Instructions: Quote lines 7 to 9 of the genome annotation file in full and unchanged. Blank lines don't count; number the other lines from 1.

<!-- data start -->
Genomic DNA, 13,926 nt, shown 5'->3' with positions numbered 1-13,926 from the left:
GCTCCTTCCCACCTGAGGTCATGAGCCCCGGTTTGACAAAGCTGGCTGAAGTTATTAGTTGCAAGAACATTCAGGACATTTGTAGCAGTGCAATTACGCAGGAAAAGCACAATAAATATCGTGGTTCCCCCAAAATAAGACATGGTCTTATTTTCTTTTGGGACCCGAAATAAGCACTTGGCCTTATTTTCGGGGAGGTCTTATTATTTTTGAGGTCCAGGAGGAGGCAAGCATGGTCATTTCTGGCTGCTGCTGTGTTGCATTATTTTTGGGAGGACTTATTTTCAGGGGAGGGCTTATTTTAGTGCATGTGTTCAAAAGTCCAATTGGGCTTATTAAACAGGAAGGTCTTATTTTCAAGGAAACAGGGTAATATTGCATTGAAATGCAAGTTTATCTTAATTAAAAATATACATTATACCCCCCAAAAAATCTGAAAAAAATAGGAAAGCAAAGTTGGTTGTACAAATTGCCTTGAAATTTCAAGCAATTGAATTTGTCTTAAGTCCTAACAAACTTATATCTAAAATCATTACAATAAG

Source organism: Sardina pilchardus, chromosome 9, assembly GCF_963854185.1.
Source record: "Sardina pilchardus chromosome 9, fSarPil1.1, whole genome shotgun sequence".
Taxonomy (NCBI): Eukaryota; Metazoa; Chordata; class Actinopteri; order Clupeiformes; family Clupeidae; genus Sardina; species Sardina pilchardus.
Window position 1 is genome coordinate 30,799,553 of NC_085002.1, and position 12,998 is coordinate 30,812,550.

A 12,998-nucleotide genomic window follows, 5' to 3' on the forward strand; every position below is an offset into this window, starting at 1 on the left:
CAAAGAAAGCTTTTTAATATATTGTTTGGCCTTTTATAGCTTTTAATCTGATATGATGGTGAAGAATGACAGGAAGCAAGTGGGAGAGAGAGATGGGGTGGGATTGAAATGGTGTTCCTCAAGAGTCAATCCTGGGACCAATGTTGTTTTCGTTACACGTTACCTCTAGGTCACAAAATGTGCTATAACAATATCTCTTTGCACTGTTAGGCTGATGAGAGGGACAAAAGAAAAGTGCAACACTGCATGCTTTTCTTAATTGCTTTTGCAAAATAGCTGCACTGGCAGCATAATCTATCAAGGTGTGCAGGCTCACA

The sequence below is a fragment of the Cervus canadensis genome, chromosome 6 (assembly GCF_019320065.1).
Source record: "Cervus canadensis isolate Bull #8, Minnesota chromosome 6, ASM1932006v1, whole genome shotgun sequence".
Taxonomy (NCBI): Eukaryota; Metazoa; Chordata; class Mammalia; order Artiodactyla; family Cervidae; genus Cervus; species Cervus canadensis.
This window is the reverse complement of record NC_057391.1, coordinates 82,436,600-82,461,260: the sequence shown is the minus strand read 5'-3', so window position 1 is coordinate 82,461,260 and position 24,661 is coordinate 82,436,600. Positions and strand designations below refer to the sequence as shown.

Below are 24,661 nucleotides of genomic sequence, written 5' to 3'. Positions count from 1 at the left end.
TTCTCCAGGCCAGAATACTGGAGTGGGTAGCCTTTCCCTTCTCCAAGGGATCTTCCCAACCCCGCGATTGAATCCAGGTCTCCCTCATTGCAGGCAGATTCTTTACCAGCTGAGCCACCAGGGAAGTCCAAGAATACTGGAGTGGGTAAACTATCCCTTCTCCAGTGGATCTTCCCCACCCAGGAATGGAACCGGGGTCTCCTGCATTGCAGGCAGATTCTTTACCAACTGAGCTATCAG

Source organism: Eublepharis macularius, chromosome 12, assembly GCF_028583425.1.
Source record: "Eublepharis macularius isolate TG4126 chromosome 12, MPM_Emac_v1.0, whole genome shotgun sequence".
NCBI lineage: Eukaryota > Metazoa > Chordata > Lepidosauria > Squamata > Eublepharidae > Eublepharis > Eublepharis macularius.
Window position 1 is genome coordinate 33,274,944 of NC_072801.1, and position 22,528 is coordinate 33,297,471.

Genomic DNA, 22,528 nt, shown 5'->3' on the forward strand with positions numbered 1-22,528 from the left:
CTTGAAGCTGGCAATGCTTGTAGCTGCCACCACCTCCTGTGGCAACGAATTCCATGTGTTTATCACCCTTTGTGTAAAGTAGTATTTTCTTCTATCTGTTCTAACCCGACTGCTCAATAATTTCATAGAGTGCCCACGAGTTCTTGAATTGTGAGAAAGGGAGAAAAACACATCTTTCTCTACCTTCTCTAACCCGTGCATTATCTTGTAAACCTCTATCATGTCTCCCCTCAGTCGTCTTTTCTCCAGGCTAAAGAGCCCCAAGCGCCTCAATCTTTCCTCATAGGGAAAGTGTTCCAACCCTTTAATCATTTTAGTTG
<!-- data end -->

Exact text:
A 12,998-nucleotide genomic window follows, 5' to 3' on the forward strand; every position below is an offset into this window, starting at 1 on the left:
CAAAGAAAGCTTTTTAATATATTGTTTGGCCTTTTATAGCTTTTAATCTGATATGATGGTGAAGAATGACAGGAAGCAAGTGGGAGAGAGAGATGGGGTGGGATTGAAATGGTGTTCCTCAAGAGTCAATCCTGGGACCAATGTTGTTTTCGTTACACGTTACCTCTAGGTCACAAAATGTGCTATAACAATATCTCTTTGCACTGTTAGGCTGATGAGAGGGACAAAAGAAAAGTGCAACACTGCATGCTTTTCTTAATTGCTTTTGCAAAATAGCTGCACTGGCAGCATAATCTATCAAGGTGTGCAGGCTCACA

The sequence below is a fragment of the Cervus canadensis genome, chromosome 6 (assembly GCF_019320065.1).